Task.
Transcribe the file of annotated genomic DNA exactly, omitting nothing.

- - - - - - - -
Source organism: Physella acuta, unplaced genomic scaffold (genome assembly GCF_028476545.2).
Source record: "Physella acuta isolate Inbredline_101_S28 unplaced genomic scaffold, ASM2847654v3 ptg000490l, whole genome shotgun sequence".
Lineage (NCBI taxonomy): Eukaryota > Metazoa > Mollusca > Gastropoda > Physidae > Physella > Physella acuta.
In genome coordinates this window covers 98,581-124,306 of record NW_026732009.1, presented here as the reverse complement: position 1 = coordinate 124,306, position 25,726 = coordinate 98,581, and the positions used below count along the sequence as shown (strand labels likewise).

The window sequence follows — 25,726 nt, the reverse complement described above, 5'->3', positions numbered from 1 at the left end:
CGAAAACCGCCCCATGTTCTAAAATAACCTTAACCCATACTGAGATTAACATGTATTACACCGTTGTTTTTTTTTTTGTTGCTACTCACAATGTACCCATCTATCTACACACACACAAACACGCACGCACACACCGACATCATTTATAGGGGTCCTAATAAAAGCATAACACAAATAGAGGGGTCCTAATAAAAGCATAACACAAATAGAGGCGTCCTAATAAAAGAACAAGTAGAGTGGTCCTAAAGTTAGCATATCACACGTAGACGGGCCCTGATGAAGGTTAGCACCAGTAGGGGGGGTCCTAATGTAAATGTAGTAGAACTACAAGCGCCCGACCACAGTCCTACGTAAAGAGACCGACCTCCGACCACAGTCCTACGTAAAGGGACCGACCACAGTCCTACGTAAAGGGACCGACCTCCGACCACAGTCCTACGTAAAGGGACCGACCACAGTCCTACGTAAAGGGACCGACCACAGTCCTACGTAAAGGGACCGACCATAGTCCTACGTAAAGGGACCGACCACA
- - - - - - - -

Source organism: Physella acuta, unplaced genomic scaffold (genome assembly GCF_028476545.2).
Source record: "Physella acuta isolate Inbredline_101_S28 unplaced genomic scaffold, ASM2847654v3 ptg000490l, whole genome shotgun sequence".
Lineage (NCBI taxonomy): Eukaryota > Metazoa > Mollusca > Gastropoda > Physidae > Physella > Physella acuta.
In genome coordinates this window covers 98,581-124,306 of record NW_026732009.1, presented here as the reverse complement: position 1 = coordinate 124,306, position 25,726 = coordinate 98,581, and the positions used below count along the sequence as shown (strand labels likewise).

The window sequence follows — 25,726 nt, the reverse complement described above, 5'->3', positions numbered from 1 at the left end:
CGAAAACCGCCCCATGTTCTAAAATAACCTTAACCCATACTGAGATTAACATGTATTACACCGTTGTTTTTTTTTTTGTTGCTACTCACAATGTACCCATCTATCTACACACACACAAACACGCACGCACACACCGACATCATTTATAGGGGTCCTAATAAAAGCATAACACAAATAGAGGGGTCCTAATAAAAGCATAACACAAATAGAGGCGTCCTAATAAAAGAACAAGTAGAGTGGTCCTAAAGTTAGCATATCACACGTAGACGGGCCCTGATGAAGGTTAGCACCAGTAGGGGGGGTCCTAATGTAAATGTAGTAGAACTACAAGCGCCCGACCACAGTCCTACGTAAAGAGACCGACCTCCGACCACAGTCCTACGTAAAGGGACCGACCACAGTCCTACGTAAAGGGACCGACCTCCGACCACAGTCCTACGTAAAGGGACCGACCACAGTCCTACGTAAAGGGACCGACCACAGTCCTACGTAAAGGGACCGACCATAGTCCTACGTAAAGGGACCGACCACA